Any party moving for summary judgment
against a party proceeding pro se shall serve and file as a separate document,
together with the papers in support of the motion, a “Notice to Pro Se Litigant
Opposing Motion for Summary Judgment” in the form indicated below. Where the
pro se party is not the plaintiff, the movant should amend the form notice as
necessary to reflect that fact.
NOTICE TO PRO
SE LITIGANT OPPOSING MOTION FOR SUMMARY JUDGMENT
The defendant has
moved for summary judgment against you. This means that the defendant is
telling the judge that there is no disagreement about the important facts of
the case.The defendant is also claiming that there is no need for a trial of
your case and is asking the judge to decide that the defendant should win the case
based on its written argument about what the law is.
In order to
defeat the defendant’s request, you need to do one of two things: you
need to show that there is a dispute about important facts and a trial is
needed to decide what the actual facts are or you need to explain why the
defendant is wrong about what the law is.
must comply with Rule 56(e) of the Federal Rules of Civil Procedure and Local Rule 56.1 of this court. These rules are
available at any law library. Your Rule 56.1 statement needs to have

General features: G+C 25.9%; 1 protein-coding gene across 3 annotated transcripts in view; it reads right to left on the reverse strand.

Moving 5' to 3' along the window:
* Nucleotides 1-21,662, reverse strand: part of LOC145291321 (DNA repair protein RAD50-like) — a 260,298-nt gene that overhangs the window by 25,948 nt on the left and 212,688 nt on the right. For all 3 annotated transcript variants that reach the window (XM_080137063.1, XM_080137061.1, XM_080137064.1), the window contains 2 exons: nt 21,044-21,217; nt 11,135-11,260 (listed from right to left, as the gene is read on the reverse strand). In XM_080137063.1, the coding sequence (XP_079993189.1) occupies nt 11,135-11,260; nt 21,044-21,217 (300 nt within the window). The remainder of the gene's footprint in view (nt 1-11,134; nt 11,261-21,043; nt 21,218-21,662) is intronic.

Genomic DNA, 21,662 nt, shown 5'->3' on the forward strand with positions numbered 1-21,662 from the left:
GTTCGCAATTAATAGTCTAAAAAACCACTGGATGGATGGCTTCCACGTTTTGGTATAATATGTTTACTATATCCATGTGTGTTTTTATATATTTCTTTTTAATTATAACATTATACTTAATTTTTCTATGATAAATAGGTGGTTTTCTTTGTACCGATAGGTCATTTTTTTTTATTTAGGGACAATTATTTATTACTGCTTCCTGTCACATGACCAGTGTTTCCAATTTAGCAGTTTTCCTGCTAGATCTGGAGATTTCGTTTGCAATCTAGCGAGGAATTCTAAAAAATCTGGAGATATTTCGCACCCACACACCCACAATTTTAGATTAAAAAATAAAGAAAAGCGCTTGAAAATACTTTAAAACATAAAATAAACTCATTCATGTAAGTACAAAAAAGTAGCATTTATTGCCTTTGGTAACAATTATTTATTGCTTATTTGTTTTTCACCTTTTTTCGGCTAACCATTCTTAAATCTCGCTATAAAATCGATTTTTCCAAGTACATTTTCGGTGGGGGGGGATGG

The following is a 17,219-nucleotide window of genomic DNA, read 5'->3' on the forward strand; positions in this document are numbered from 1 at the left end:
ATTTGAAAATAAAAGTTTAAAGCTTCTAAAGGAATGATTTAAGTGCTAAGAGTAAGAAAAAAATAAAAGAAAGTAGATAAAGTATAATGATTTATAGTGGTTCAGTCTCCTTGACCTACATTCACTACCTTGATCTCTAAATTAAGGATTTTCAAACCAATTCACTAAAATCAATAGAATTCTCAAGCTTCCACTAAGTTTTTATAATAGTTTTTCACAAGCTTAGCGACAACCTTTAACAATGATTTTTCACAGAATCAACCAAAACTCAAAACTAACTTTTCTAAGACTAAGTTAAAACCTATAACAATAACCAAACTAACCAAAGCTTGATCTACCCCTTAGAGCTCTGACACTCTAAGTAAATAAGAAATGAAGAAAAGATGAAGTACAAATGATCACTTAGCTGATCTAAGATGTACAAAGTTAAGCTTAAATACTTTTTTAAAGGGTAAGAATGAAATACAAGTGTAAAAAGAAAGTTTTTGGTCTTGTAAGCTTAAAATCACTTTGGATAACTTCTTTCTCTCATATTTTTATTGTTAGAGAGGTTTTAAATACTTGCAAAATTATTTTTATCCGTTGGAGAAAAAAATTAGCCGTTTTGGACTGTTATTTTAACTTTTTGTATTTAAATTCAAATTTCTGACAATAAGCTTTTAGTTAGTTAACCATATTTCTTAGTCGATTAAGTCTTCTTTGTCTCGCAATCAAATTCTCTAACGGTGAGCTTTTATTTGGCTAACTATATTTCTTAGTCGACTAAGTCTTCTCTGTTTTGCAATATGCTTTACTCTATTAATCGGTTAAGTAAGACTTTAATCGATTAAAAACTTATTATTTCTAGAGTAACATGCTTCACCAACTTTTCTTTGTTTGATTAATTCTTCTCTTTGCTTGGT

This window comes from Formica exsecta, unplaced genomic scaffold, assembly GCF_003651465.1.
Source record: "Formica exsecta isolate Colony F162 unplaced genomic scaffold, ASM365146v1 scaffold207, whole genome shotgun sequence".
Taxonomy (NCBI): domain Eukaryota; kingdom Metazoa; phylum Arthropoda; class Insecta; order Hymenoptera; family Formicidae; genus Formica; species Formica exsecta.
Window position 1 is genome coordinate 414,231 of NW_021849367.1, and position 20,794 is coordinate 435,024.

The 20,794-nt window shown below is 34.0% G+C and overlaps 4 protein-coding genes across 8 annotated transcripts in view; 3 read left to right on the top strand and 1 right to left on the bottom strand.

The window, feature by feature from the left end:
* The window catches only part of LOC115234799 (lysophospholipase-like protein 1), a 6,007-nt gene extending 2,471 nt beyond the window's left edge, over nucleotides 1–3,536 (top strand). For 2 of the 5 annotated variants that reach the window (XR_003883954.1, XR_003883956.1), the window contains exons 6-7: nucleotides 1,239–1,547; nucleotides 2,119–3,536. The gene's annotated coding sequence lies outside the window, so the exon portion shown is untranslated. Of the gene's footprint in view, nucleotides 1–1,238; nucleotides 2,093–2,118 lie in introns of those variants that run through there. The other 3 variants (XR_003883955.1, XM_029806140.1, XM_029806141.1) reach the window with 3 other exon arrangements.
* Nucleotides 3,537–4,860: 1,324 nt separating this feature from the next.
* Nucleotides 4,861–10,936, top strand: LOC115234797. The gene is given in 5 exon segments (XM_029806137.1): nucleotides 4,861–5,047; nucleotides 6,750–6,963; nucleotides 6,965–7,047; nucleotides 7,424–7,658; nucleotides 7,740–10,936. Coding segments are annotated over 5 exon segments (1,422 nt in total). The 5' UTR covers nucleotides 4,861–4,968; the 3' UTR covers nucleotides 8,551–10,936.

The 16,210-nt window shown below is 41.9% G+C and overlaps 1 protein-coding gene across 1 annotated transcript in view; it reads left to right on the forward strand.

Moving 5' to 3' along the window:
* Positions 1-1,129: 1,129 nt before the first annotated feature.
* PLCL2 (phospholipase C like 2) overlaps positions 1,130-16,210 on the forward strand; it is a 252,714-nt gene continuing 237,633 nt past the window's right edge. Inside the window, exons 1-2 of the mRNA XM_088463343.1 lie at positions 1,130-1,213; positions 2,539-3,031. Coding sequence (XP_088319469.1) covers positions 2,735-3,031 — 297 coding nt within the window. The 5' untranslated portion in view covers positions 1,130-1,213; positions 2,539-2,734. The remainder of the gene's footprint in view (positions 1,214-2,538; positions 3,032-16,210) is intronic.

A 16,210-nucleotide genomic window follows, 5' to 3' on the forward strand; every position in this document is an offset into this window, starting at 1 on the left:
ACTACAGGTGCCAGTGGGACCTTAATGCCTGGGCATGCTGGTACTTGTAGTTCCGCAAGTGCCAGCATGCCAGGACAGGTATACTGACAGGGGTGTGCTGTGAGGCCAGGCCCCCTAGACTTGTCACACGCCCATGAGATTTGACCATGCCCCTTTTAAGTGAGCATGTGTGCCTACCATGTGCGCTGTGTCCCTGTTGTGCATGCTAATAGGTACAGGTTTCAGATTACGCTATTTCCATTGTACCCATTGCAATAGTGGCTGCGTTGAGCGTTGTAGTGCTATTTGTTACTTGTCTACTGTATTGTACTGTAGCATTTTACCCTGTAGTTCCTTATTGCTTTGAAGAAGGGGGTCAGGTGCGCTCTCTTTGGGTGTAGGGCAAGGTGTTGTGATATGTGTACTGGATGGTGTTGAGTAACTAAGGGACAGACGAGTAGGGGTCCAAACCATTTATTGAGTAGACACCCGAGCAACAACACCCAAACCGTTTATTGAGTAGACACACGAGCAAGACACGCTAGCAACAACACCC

numbered paragraphs responding to each paragraph in the defendant’s statement
of facts. If you disagree with any fact offered by the defendant, you
need to explain how and why you disagree with the defendant. You also
need to explain how the documents or declarations that you are submitting
support your version of the facts. If you think that some of the facts
offered by the defendant are immaterial or irrelevant, you need to explain why
you believe that those facts should not be considered.
In your response,
you must also describe and include copies of documents which show why you
disagree with the defendant about the facts of the case. You may rely
upon your own declaration or the declarations of other witnesses. A
declaration is a signed statement by a witness.The declaration must end with
the following phrase: “I declare under penalty of perjury under the laws
of the United States that the foregoing is true and correct,” and must be
dated. If you do not provide the Court with evidence that shows that
there is a dispute about the facts, the judge will be required to assume that
the defendant’s factual contentions are true, and, if the defendant is also
correct about the law, your case will be dismissed.
If you choose to
do so, you may offer the Court a list of facts that you believe are in dispute
and require a trial to decide. Your list of disputed facts should be
supported by your documents or declarations. It is important that you
comply fully with these rules and respond to each fact offered by the
defendant, and explain how your documents or declarations support your
position. If you do not do so, the judge will be forced to assume that you do
not dispute the facts which you have not responded to.
should explain why you think the defendant is wrong about what the law is.